INDIANAPOLIS – Mike McCarthy understands the long-held perception of his team. The Green Bay Packers' roster has a natural hierarchy: There is Aaron Rodgers, and there has been everyone else.
In an offseason of wide-sweeping change in Green Bay, McCarthy would like to chuck that notion. His messaging started not long after the season when, in a news conference announcing defensive coordinator Dom Capers’ firing, McCarthy said he expects the Packers' defense to be better than their offense. If you found that goal a little startling, you weren’t alone.
As McCarthy explained Wednesday at the NFL scouting combine, it was an attempt to rewire his defense’s mindset.
“It’s got to be a mentality,” McCarthy said. “I’m sick and tired of our defense feeling like the stepchild. I mean, how many times do you have to tell them, ‘You’re not the stepchild'? That’s a blatant statement, and it’s not a cure-all. But it’s definitely a starting point.”
No, a different mindset alone won’t be enough to improve a defense that ranked as one of the NFL’s worst the past two seasons. As McCarthy noted, the Packers need to grant their defense “the opportunity to be better” next season.
That includes free-agent upgrades — general manager Brian Gutekunst said his front office has had “more extensive” preparation for the open market this offseason — as well as hitting on draft picks, presumably starting with No. 14 overall this spring. It includes scheme adjustments, something new defensive coordinator Mike Pettine will bring.
A regular term with the Packers' defense moving forward will be “multiple.” McCarthy wants to see that side of the ball continue to become more flexible. That trend started last season with the introduction of their “nitro” package, requiring safeties to be adept linebackers.
With Pettine’s history of having a diverse scheme — “if you asked him whether he plays a 4-3 or a 3-4,” McCarthy said, “he’d say yes” — he should be an ideal defensive coordinator to continue that evolution.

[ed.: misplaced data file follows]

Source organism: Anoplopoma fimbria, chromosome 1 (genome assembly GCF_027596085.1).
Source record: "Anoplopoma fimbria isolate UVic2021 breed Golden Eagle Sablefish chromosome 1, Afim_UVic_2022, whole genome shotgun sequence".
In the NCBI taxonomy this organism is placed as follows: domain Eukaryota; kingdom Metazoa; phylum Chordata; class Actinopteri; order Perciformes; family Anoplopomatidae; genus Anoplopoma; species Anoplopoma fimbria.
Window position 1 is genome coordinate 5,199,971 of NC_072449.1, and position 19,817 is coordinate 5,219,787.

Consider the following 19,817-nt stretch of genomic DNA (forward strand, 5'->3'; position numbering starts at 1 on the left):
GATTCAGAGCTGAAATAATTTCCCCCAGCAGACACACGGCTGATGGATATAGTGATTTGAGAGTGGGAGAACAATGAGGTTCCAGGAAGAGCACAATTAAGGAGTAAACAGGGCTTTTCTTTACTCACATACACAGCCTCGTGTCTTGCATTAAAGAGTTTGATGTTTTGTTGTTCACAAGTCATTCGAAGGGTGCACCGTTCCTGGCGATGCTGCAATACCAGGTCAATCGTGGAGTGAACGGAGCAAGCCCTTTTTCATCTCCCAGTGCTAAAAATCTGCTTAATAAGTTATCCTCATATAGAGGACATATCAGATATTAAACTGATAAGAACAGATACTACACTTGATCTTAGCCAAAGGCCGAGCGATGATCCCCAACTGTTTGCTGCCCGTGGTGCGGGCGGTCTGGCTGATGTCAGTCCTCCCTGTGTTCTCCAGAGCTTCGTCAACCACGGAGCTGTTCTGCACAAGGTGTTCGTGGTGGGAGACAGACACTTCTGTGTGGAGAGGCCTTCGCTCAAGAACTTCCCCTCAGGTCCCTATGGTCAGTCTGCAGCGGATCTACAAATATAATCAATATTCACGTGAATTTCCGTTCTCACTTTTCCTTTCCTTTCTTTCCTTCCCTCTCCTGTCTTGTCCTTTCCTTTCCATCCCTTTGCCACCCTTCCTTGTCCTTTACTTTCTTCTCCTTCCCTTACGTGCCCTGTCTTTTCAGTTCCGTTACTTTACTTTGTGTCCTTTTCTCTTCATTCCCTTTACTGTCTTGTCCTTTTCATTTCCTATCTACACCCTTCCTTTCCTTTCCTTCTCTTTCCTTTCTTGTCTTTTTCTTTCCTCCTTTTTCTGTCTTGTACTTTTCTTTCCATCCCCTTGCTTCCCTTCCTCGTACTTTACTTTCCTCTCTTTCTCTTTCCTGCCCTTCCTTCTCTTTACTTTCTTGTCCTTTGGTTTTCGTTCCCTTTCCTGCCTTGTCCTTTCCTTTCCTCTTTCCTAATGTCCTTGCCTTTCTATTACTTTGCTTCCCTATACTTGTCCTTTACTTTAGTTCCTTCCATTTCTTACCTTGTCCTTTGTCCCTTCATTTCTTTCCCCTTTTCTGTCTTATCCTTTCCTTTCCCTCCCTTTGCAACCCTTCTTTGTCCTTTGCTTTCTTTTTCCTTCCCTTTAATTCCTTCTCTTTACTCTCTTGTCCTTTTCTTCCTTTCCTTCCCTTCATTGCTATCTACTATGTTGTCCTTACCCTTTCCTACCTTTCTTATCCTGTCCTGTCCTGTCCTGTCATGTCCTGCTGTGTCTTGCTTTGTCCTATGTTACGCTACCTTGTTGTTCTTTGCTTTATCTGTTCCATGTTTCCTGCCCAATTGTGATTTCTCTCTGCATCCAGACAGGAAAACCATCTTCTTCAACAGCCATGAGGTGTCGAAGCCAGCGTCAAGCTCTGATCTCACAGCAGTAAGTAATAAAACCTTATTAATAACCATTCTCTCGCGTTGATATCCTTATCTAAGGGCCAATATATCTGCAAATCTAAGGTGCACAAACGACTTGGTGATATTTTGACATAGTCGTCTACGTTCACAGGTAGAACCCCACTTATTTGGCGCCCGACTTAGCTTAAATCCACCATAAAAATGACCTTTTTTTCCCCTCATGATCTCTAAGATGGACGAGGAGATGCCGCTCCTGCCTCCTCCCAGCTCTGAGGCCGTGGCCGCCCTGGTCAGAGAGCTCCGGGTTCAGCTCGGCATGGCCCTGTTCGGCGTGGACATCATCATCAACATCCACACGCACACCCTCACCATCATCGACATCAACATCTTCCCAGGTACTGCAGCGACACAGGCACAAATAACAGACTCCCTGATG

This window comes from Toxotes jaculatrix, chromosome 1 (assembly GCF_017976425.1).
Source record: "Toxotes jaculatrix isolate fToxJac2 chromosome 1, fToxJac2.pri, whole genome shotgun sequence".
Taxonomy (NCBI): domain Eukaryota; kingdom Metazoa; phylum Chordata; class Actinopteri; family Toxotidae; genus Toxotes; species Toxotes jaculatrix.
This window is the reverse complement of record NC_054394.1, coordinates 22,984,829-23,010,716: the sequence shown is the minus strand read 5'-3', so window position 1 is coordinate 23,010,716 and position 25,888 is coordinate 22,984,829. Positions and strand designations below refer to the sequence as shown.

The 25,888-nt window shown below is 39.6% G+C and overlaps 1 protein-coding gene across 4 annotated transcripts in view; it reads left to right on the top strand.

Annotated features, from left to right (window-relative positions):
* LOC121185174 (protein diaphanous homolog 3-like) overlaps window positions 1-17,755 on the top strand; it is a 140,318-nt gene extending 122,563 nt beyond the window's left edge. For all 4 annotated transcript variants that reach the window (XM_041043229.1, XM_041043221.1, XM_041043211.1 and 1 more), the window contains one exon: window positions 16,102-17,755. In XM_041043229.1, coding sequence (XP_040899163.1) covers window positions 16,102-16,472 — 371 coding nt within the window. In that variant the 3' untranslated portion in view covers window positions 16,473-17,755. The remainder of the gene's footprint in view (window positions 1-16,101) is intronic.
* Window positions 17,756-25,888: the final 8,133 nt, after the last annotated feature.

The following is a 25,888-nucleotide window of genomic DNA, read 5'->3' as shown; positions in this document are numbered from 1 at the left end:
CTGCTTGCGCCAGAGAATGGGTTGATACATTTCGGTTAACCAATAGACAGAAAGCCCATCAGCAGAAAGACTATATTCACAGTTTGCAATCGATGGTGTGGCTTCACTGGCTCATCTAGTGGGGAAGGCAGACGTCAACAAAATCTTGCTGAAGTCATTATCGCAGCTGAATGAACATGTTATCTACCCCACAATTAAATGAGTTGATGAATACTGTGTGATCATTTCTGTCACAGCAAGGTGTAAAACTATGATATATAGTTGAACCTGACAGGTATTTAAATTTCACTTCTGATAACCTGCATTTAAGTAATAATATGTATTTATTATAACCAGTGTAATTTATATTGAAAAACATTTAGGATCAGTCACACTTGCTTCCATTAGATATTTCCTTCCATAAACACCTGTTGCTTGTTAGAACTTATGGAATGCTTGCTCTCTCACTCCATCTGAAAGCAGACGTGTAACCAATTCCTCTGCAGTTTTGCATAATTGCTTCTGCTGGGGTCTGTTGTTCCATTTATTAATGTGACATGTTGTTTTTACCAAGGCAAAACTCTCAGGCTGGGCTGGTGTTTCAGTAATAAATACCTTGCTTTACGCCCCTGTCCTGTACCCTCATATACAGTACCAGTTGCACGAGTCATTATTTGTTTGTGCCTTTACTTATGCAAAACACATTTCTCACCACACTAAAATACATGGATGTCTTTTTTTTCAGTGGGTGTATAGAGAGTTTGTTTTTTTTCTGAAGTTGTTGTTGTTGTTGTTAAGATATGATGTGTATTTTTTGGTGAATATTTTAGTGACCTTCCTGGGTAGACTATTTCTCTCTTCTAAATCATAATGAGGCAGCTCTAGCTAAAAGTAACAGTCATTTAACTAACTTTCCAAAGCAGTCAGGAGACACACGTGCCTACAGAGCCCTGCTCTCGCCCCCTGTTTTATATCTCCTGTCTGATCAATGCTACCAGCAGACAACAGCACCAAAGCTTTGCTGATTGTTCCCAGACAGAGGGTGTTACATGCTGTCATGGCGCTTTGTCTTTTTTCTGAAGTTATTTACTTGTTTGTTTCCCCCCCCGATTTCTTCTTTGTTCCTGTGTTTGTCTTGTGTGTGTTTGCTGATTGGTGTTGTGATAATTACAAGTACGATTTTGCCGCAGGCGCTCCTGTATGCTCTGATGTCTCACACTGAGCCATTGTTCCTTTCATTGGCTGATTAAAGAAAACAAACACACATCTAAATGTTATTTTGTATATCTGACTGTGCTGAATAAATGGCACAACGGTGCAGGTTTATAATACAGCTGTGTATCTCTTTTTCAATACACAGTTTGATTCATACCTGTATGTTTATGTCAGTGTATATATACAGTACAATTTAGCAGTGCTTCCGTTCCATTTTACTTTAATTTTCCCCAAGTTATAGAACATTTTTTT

“It was definitely part of the screening process,” McCarthy said, “what you were looking for.”
McCarthy said it didn’t take long into his interview with Pettine — someone he barely knew previously — to realize he fit his requirements in a new defensive coordinator. He was intrigued by Pettine’s experience not only as a head coach but also as a quality-control assistant who learned all facets of coaching.
Yet coaching alone won’t bridge the divide. The coaching community is small. Schemes and ideas often meld together.
Case in point: McCarthy drew a direct lineage between Capers and Pettine.
Back in the 1990s, Capers helped create the fire-zone blitz scheme with the Pittsburgh Steelers. Marvin Lewis, a linebackers coach on that Steelers staff, later became a defensive coordinator in Baltimore. Pettine’s first NFL experience came as a lowly assistant on that Ravens staff. His time in Baltimore is what shaped Pettine as an NFL coach.
That doesn’t mean Pettine and Capers run identical schemes. Pettine has his own “spin” on how to play defense, McCarthy said. Still, it would be ambitious to expect a new defensive coordinator to make all the difference in how a team plays defense.
“There’s carryover for what we have in place,” McCarthy said.
Ultimately, you need players. Which makes the personnel acquisition phase of this Packers offseason especially important. Most important, Gutekunst said, is to build “a dominant pass rush.”
But the Packers also continue to lack in cover men. They need at least another good corner, and preferably more veteran experience on the perimeter.
“There’s a balance,” Gutekunst said, “between experience and legs. You’d love to have both, and there’s usually a window in there where you have both, where a player goes through a stage where he has both. But that’s always constant in the NFL, with the salary cap and the way things are set up. Acquiring experience and staying under the cap can be a difficult challenge at times.”
The Packers can make their improvements in scheme and personnel, but attitude still matters on defense. So McCarthy, unrelenting, will hold his defense to the highest possible standard, no matter how absurd the notion of outdoing a Rodgers-led offense might seem.
“Hey, we have a great quarterback,” McCarthy said, “but this is a team game. Great defenses win championships. … I’ve always looked at defense in the game of football, they’re a thermostat. They keep the environment consistent. Because there’s days that you may not catch, throw or run it as good. Defense’s room for error, it’s in a better spot to have consistency. And obviously players, scheme, all that factors in, too.
“We need to be more consistent on defense. We need to do a better job against the top quarterbacks. To me, that’s a real outlier of our top defenses.”